Sen. Mitt Romney’s Family Security Act would replace the Child Tax Credit with a monthly child allowance administered by the Social Security Administration, making the benefit more generous and accessible to low-income households without earned income.
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The House Ways and Means Committee measures would further extend the relief measures created by the CARES Act and the Consolidated Appropriations Act of 2021, and would go further by significantly expanding existing tax credits and making changes to the international tax system.
House Ways and Means Democrats recently released a proposal to expand the child tax credit for one year as part of President Biden’s larger $1.9 trillion economic relief package.
Sen. Romney’s Child Tax Reform Proposal Aims to Expand the Social Safety Net and Simplify Tax Credits
Sen. Mitt Romney (R-UT) recently proposed the Family Security Act, which features a new, more generous child allowance for families with children while reforming other sources of aid for low-income individuals.
While a sweeping tax policy bill is unlikely in the near future, lawmakers may be able to come together on a smaller scale. Pairing better cost recovery on a permanent basis with support for vulnerable households as well as additional pandemic-related relief would help promote a more rapid return to growth and help businesses and households weather the ongoing crisis.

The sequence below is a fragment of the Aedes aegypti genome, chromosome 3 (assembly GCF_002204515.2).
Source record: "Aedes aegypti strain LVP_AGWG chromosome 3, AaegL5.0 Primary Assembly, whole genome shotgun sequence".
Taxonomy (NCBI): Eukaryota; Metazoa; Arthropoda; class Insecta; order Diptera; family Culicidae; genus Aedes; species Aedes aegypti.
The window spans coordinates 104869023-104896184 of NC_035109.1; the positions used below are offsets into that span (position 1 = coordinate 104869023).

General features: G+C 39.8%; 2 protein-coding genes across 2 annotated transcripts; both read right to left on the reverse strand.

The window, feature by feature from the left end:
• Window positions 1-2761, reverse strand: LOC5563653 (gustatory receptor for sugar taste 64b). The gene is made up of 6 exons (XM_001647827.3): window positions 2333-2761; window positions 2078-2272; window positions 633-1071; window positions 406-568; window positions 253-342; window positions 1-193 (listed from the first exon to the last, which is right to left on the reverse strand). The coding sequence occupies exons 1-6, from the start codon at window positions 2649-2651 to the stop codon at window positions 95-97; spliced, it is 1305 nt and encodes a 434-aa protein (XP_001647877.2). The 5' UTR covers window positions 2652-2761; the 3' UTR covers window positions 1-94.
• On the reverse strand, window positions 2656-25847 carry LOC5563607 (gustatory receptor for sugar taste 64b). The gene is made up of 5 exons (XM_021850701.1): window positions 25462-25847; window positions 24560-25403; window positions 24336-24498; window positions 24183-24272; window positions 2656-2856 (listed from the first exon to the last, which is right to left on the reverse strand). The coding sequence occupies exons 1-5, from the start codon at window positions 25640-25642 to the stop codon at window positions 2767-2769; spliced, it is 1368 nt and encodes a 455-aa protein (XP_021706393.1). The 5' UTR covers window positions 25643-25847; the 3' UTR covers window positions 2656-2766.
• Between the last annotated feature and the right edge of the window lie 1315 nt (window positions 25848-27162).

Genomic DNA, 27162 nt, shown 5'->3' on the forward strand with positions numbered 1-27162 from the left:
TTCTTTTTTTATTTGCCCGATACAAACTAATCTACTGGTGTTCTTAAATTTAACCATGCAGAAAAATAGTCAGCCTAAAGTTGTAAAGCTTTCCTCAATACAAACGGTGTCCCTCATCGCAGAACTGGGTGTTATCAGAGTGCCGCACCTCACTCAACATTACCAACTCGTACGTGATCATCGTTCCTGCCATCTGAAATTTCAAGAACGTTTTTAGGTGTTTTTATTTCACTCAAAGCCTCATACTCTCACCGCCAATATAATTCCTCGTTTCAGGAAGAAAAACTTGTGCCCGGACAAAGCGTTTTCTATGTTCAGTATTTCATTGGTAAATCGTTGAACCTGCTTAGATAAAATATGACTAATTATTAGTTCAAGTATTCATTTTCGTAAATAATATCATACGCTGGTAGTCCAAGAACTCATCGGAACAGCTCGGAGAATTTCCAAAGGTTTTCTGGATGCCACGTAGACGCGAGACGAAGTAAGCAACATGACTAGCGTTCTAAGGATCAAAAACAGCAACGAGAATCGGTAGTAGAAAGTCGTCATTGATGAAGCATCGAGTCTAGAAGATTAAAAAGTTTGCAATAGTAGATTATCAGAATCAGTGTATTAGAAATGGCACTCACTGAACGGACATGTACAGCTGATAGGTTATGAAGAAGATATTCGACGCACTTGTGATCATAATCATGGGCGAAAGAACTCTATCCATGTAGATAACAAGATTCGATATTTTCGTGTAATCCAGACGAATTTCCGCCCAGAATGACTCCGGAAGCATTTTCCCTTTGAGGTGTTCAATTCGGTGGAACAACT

The House Republican Study Committee released a proposal, “Reclaiming the American Dream,” which includes 118 policy recommendations to address education, labor, and welfare policy with the aim of expanding opportunity, liberty, and free enterprise for all Americans.
As lawmakers consider returning to the tax code as a tool to revive a struggling economy with high unemployment and an unpredictable virus, they should avoid temporary changes that can be distortive in the short term and inefficient in the long term.
While reforming certain tax credits may make sense, there are far better ways to provide individuals and families with more liquidity during this crisis.
The HEROES Act adds to the confusion and instability already inherent in the tax code with multiple expiring provisions and reduced filing guidelines.
The HEROES Act would make notable expansions to all three dependent-related credits, increasing maximum credit amounts, refundability, and income eligibility phaseouts. Practically, this means that certain filers could expect to receive a larger refund for each additional hour of work, eligible dependent, and dependent care expenses if the bill became law.